The Underside of “Clean Elections”

August 22, 2008 by  

You’ve heard the radio ads reminding us how the so-called “clean elections” campaign funding system in Arizona works “for all of us”. Does it?

In some cases, candidates who choose not to fund their campaigns with taxpayers money can lose out bigtime! Consider a candidate running a traditionally-funded campaign against several challengers running “Clean”. If he raises more privately than his state-funded opponents, each of them not only receives the qualifying amount from the state, they receive the entire balance over and above that amount up to of what the privately-funded candidate raised. Even if he hasn’t spent the money. His opponents also receive a dollar for dollar match spent by an unaffliliated group on his behalf.

The legislature made several substantive improvements to the system this past session so that candidates could count on the rules being carried out equitably but the fairness of the matching funds provision of the system has never been challenged in court – until now. The Goldwater Institute, along with a number of Republican candidate plaintiffs, filed suit today. Even though Republicans have used the system to their advantage at least as often as Democrats, this aspect is one of the most troubling since there is so much opportunity for misapplication of the state’s money – or should I say, your money.

See article from G.I. on Why Conservatives Should Stop Playing with Fire and oppose the “Clean Elections” system

Goldwater Institute News Release
August 22, 2008

Phoenix–Today a diverse group of candidates filed a lawsuit challenging the matching funds provisions of Arizona’s Clean Elections Act. The suit contends the matching funds provisions violate the free speech and equal protection rights of candidates who do not participate in the taxpayer-subsidized campaign finance system. The candidates are seeking a preliminary injunction to prevent matching funds from being distributed before the September primary.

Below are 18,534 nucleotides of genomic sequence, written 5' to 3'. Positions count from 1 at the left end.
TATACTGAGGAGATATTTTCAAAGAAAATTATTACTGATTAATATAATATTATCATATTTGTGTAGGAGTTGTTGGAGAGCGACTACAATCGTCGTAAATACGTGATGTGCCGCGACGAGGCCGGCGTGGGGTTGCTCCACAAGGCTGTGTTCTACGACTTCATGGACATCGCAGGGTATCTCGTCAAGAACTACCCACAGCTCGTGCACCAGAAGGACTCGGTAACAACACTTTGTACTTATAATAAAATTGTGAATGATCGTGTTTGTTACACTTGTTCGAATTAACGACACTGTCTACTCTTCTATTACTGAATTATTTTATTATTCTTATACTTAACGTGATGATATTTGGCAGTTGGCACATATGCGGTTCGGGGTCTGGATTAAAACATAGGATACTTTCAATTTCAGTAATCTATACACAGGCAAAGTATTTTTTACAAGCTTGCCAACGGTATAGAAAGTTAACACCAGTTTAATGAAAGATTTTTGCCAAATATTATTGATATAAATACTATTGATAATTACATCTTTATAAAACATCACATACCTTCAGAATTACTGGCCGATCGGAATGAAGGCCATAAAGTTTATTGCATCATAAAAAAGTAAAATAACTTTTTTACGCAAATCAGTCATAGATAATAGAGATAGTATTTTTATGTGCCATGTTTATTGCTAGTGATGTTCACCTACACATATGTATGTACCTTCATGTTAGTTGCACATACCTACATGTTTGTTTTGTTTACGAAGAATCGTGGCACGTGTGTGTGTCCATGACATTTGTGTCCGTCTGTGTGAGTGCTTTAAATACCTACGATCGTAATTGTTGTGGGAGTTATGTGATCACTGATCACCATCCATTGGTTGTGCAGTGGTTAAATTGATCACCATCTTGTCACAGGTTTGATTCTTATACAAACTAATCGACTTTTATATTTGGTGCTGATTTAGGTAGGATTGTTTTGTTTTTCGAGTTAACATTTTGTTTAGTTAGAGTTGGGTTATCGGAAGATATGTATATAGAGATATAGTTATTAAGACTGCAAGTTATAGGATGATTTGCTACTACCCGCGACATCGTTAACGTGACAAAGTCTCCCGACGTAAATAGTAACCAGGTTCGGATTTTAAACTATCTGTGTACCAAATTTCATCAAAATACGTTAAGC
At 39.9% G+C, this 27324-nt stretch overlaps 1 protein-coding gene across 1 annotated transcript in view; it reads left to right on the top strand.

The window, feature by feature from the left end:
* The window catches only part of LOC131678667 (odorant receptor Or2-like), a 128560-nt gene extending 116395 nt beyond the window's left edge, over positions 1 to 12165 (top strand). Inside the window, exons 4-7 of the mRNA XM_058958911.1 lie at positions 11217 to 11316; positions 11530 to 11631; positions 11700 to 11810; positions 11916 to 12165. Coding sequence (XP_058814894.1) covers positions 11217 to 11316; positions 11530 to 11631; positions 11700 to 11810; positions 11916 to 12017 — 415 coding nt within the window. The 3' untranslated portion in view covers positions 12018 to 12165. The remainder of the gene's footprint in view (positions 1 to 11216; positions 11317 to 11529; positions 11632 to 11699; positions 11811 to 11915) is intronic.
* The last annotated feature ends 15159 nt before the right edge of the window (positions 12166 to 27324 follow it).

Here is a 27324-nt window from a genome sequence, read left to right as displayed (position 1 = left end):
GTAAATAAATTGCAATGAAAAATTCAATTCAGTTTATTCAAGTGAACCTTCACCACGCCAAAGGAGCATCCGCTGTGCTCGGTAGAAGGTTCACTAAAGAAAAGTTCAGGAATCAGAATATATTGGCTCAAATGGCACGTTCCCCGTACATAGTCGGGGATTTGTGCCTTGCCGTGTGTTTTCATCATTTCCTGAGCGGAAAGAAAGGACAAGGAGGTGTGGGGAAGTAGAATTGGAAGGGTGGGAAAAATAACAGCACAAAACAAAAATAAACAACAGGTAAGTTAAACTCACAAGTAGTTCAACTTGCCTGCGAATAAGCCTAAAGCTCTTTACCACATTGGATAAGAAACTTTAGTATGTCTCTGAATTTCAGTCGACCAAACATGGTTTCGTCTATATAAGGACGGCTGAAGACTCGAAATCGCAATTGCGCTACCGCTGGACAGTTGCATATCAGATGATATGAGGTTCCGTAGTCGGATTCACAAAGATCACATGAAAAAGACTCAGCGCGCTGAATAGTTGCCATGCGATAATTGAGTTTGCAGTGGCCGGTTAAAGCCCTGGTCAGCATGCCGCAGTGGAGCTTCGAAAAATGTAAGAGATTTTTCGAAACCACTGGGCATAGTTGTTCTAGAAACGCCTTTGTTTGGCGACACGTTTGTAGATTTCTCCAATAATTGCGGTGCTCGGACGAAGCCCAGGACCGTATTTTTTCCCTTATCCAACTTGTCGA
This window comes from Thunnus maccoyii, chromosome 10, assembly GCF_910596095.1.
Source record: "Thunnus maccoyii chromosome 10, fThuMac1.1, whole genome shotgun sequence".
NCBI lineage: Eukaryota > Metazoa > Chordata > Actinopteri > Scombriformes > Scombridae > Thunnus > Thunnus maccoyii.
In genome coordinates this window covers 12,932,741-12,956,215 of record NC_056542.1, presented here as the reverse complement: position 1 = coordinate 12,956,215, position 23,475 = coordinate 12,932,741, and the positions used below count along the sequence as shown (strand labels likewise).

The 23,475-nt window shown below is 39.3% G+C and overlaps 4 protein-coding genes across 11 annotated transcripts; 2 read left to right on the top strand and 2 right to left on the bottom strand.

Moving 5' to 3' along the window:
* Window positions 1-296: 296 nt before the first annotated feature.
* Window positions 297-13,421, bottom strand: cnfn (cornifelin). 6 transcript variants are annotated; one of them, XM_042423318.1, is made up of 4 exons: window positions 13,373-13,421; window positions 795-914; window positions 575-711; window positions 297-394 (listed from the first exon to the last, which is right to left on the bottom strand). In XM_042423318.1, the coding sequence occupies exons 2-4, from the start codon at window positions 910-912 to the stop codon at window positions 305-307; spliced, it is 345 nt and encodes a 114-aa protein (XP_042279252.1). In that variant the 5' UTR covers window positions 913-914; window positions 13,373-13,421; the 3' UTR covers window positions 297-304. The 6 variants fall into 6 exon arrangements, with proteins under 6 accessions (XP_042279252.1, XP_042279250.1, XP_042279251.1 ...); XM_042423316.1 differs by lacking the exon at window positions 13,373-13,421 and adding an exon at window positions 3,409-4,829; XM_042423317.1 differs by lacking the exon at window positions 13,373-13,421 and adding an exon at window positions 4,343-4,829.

“The matching funds provisions create an uneven playing field for candidates who don’t use public funds,” said Nick Dranias, the Goldwater Institute’s director of constitutional policy studies.

The candidates joining the lawsuit are Arizona State House Majority Whip John McComish, State Representative Nancy McLain, and legislative candidates Frank Antenori, Tony Bouie, Kevin Gibbons, and Doug Sposito. The Goldwater Institute filed the lawsuit in U.S. District Court and anticipates adding additional plaintiffs, including Senate Majority Leader Thayer Verschoor.

“Representative John McComish’s situation perfectly illustrates the system’s injustice,” said Dranias. Mr. McComish is in a primary contest against three subsidized candidates and contends the matching funds provisions provide vastly disproportionate support for his opponents. For every dollar that McComish spends promoting his campaign, one dollar goes to each of his opponents, allowing three dollars to be spent opposing McComish for every one dollar spent supporting him.

The suit aims to enforce the recent decision by the United States Supreme Court in Davis v. F.E.C. In June, the Supreme Court held that the goal of “leveling” electoral opportunities does not justify a campaign finance system in which “the vigorous exercise of the right to use personal funds to finance campaign speech produces fundraising advantages for opponents in the competitive context of electoral politics.”

The Clean Elections Act cannot stand under the Davis ruling because it “equalizes” contributions raised by privately-funded candidates by giving matching amounts of taxpayer money to candidates participating in the Clean Elections system. Davis ruled that such schemes restrict the freedom of speech of privately-funded candidates and their contributors.

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